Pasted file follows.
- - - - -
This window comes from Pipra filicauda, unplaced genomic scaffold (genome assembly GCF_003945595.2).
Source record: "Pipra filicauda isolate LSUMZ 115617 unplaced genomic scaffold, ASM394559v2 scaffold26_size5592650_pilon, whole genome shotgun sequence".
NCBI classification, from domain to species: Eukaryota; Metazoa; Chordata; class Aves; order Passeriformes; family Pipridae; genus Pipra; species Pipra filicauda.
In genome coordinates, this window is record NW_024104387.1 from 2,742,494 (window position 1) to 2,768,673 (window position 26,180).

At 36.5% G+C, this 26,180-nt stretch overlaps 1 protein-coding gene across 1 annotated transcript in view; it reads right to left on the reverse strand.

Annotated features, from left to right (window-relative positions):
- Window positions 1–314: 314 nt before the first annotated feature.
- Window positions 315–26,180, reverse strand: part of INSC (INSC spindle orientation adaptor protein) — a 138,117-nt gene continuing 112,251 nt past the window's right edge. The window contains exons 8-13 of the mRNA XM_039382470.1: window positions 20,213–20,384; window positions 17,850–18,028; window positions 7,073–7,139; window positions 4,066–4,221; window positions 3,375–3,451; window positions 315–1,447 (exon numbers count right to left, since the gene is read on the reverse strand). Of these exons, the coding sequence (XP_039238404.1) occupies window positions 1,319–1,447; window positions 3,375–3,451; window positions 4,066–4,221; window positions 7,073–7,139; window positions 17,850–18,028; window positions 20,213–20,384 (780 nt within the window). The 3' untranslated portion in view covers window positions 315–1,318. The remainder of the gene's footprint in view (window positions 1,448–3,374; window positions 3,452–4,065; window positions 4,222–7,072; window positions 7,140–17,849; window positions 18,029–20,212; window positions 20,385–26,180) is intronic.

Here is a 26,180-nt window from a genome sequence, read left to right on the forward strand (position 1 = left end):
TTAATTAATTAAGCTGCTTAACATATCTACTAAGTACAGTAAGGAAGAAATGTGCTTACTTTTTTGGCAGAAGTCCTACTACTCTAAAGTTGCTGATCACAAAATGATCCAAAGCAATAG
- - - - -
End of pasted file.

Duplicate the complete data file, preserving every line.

This window comes from Pipra filicauda, unplaced genomic scaffold (genome assembly GCF_003945595.2).
Source record: "Pipra filicauda isolate LSUMZ 115617 unplaced genomic scaffold, ASM394559v2 scaffold26_size5592650_pilon, whole genome shotgun sequence".
NCBI classification, from domain to species: Eukaryota; Metazoa; Chordata; class Aves; order Passeriformes; family Pipridae; genus Pipra; species Pipra filicauda.
In genome coordinates, this window is record NW_024104387.1 from 2,742,494 (window position 1) to 2,768,673 (window position 26,180).

At 36.5% G+C, this 26,180-nt stretch overlaps 1 protein-coding gene across 1 annotated transcript in view; it reads right to left on the reverse strand.

Annotated features, from left to right (window-relative positions):
- Window positions 1–314: 314 nt before the first annotated feature.
- Window positions 315–26,180, reverse strand: part of INSC (INSC spindle orientation adaptor protein) — a 138,117-nt gene continuing 112,251 nt past the window's right edge. The window contains exons 8-13 of the mRNA XM_039382470.1: window positions 20,213–20,384; window positions 17,850–18,028; window positions 7,073–7,139; window positions 4,066–4,221; window positions 3,375–3,451; window positions 315–1,447 (exon numbers count right to left, since the gene is read on the reverse strand). Of these exons, the coding sequence (XP_039238404.1) occupies window positions 1,319–1,447; window positions 3,375–3,451; window positions 4,066–4,221; window positions 7,073–7,139; window positions 17,850–18,028; window positions 20,213–20,384 (780 nt within the window). The 3' untranslated portion in view covers window positions 315–1,318. The remainder of the gene's footprint in view (window positions 1,448–3,374; window positions 3,452–4,065; window positions 4,222–7,072; window positions 7,140–17,849; window positions 18,029–20,212; window positions 20,385–26,180) is intronic.

Here is a 26,180-nt window from a genome sequence, read left to right on the forward strand (position 1 = left end):
TTAATTAATTAAGCTGCTTAACATATCTACTAAGTACAGTAAGGAAGAAATGTGCTTACTTTTTTGGCAGAAGTCCTACTACTCTAAAGTTGCTGATCACAAAATGATCCAAAGCAATAG